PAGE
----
This application is designed to sit between you and the EVE executable which runs EVE Online. You can use EVE Window Border Remover to eliminate the thick window frame around the outside of the EVE window when it is running in Windowed Mode. This ensures EVE runs in a 'fake' full screen mode, which does not cause a display switch operation when you ALT+TAB and allows EVE to play nicely with multiple monitors.

EVE Online Window Border Remover waits for the application to launch and then removes the thick border frame (chrome) from the outside of the window. When EVE is running in windowed mode, the application automatically resizes the window to fit the bounds of the monitor you have picked from the application.


First install the Microsoft .NET Framework Version 3.5. If you keep your machine up to date automatically with Windows Updates, you may not need to install this update. However if the application fails, try installing .NET 3.5.

Simply download the archive below and extract the executable directly to the folder where EVE is installed. Then replace your shortcuts to EVE with shortcuts to the border remover. Run the border remover and follow the help provided.

The border remover has settings based on it's location. So either re-naming the executable or moving it to another directory will give it separate settings. This allows you to use the border remover on multiple copies of EVE if you multibox EVE.

By RobHutchinson on 03rd May 2009 @ 03:15AM
By RobHutchinson on 03rd May 2009 @ 03:15AM

After 4 or so years, finally I'm back on the inter-web writing software! For some time now I've been creating all kinds of little applications, tools and libraries that I've found useful (me-ware as it were). But I'm pretty sure some of this stuff would be useful to other people not just me. I've basically decided to plonk it all on here, so that other people can hopefully benefit from my work. I'm a senior software developer who's worked on loads of successful projects in the past including Protean IDE - an application that I developed over a 3 year period which was enjoyed by many.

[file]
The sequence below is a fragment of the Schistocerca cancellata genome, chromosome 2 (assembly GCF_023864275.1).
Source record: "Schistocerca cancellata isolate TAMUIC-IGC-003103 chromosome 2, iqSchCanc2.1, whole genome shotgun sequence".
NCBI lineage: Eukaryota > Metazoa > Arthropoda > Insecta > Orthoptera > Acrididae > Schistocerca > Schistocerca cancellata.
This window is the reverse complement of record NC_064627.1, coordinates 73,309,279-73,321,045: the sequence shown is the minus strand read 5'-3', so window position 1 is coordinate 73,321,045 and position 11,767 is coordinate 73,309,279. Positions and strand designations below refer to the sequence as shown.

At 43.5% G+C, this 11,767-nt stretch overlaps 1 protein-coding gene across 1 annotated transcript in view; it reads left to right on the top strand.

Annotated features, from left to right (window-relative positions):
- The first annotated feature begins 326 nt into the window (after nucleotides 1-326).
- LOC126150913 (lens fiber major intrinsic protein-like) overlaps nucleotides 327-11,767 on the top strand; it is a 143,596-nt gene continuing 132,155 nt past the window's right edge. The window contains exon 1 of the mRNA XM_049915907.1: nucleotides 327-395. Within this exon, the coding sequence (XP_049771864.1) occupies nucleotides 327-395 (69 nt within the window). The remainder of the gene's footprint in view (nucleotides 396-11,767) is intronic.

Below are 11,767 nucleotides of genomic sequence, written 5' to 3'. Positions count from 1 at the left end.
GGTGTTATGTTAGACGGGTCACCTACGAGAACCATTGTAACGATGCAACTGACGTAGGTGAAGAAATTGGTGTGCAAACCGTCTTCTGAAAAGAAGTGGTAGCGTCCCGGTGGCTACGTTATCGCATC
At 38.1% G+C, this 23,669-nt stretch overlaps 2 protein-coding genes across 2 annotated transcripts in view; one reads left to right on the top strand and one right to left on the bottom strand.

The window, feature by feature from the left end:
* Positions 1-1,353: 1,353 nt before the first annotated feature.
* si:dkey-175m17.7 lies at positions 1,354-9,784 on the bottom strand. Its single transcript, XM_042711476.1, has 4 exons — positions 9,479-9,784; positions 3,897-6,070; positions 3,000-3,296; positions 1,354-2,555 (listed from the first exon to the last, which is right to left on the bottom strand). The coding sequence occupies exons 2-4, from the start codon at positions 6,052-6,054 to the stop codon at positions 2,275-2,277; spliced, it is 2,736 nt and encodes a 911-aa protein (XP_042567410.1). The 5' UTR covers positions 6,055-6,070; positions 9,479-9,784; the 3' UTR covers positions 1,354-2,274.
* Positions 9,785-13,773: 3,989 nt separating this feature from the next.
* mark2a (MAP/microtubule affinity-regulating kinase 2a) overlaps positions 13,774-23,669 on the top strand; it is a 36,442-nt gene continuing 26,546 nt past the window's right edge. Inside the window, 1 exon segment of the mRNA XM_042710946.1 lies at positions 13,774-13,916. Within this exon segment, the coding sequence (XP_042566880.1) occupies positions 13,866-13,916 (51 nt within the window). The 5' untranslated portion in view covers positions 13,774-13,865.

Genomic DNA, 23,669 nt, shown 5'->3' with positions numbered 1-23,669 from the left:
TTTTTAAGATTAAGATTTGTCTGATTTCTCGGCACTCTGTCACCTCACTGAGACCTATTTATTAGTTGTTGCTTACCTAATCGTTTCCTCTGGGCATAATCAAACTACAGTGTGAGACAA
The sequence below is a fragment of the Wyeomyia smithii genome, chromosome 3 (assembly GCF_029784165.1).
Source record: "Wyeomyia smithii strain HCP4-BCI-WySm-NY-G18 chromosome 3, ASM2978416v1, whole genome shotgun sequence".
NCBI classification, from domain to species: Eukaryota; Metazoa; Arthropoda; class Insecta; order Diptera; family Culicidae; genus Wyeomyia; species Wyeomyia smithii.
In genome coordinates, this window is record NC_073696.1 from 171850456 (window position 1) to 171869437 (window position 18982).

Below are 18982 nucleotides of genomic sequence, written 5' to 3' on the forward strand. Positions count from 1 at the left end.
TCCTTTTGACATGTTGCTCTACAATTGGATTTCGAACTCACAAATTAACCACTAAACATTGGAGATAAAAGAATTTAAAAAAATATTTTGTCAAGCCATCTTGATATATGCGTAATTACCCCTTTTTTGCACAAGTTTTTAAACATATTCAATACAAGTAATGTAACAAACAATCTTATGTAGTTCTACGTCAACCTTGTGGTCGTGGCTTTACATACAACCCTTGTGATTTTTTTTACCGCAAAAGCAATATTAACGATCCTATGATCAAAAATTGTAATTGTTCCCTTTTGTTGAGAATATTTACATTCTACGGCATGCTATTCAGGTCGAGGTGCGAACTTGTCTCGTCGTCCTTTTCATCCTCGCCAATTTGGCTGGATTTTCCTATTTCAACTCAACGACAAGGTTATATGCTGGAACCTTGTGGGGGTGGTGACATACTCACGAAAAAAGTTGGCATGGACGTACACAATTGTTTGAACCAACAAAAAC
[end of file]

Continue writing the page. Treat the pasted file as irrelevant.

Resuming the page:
This site is the product of about a week's work on and off. I've always wanted to have a desktop-maintainable blogging engine with product support built in as well as all the usual blogging tools such as tags and archives. That's pretty much what this site has become. Here's a screenshot of the site-editing application at work:

{old image removed}

In the near future I'm going to be writing a very simple forum application for the site and provide members a way to sign up and log in. On top of that, I'm also going to build a simple bug tracking system so that users of the software have somewhere to post issues they're having with any software on the site.

Anyway have a browse around, you'll see a slow trickle of software and various rants appearing on the site over the next few months. I've got a huge backlog of software I need to polish up in my spare time and put up here for others to use.
Rob - Null City Admin
By RobHutchinson on 03rd May 2009 @ 03:10AM
Null City Software was set up as a place to provide free and licenced software.

At the moment Null City consists of a single developer - me (Rob Hutchinson), writing software in my spare time. I've been writing software now for over 16 years. I've written some interesting software in that time, most of which no one has ever really seen other than Protean IDE. Which at it's high point had about 400 registered users.

With Null City the goal is basically to create a place on the web to put the good bits of software I write, so that others can use and share the software.

At the moment, everything here is written in Microsoft .NET 4. So if you want to use any of it, you're going to have to install that. However if you keep on top of your Windows Updates then there's a pretty good chance you already have it.

Anyway, enjoy the software and the rants.
If you find any of it useful, let us know by contacting us here.
Rob - Null City Admin
Null City Software
Null City is dedicated to developing top quality sofware products for Windows PC, XBox and Windows Phone. We specialise in games and .NET applications & components.